PTSD/Post-traumatic stress disorder (F43.1)

Reaction to severe strain

PTSD occurs as a delayed or prolonged reaction to a stressful event or situation of either
short or long duration, of an unusually threatening or catastrophic nature, which is likely to provoke
severe discomfort in most people.

Examples of this can be natural or man-made disasters, acts of war, serious accidents, encountering the violent death of other people, even being subjected to torture, terrorism, rape or other criminal acts.

Underlying factors

Predisposing factors, such as personality traits or previous neuroses, may lower the threshold for the development of the syndrome or worsen the course, but are neither necessary nor sufficient to explain the occurrence of the disorder.

PTSD symptoms

Typical PTSD symptoms include episodes where one relives the trauma in intrusive memories (flashbacks), dreams or nightmares, at the same time as having a feeling of "numbness" and emotional flattening, distancing from other people, reduced reactions to the environment, anhedonia and avoidance of activities and situations reminiscent of the trauma.

It is common for people to fear and avoid anything that reminds them of the original trauma. In a few cases, there may be dramatic, acute outbursts of fear, panic or aggression, triggered by stimuli that trigger an abrupt return and re-experiencing of the trauma or of the original reaction to it.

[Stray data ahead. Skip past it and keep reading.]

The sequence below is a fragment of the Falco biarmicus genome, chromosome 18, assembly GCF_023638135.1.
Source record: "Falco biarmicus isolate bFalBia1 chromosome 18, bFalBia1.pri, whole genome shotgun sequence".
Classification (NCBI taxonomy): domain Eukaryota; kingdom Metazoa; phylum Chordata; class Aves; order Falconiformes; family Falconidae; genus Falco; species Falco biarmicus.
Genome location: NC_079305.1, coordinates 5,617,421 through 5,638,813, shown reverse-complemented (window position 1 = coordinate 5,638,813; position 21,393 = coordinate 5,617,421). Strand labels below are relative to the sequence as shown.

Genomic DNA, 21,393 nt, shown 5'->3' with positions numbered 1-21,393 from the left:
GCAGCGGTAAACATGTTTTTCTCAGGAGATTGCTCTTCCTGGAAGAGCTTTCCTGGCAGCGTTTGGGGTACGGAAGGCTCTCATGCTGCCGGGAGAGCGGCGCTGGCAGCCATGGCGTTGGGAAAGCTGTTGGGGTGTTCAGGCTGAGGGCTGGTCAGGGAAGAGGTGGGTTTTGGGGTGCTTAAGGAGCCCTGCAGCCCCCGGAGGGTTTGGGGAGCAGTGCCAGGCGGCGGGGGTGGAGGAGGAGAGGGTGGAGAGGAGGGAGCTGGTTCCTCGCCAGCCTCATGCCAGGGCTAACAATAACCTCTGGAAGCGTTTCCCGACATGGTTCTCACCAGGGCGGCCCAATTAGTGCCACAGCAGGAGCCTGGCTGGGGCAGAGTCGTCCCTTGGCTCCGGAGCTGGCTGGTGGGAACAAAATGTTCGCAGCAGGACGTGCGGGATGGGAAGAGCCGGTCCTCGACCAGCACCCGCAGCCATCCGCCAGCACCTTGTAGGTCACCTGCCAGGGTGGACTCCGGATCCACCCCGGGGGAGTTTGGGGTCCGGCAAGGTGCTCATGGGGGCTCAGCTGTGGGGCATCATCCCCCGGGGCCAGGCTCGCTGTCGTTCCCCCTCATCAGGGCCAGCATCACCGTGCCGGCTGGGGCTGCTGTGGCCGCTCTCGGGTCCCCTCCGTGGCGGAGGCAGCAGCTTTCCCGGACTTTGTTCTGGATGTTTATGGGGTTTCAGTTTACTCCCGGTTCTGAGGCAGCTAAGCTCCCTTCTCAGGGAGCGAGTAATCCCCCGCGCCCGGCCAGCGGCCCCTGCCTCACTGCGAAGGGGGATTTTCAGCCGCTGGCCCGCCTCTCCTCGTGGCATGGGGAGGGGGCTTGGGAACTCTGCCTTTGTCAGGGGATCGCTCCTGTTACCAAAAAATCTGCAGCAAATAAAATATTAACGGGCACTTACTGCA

Autonomic hyperactivity and vigilance, easily startled and insomnia are usually present. Anxiety and depression are often associated with the above symptoms and signs, and not infrequently suicidal thoughts also arise. Extensive use of alcohol or drugs can be a complicating factor.

Symptom development

Symptom onset follows the trauma with a latency period that can last from a few weeks to several
months. Rarely more than six months. The course is fluctuating, but it can in most cases
cases improvement is expected. In a few patients, the condition may have a chronic course over several years, with a possible transition to a permanent personality change.

More information about PTSD and complex PTSD

You can read more about the diagnostic criteria for PTSD, as they appear in ICD-10.

Here you can read more about the difference between PTSD and complex PTSD.

If you have questions or want to book an appointment, you can do so here.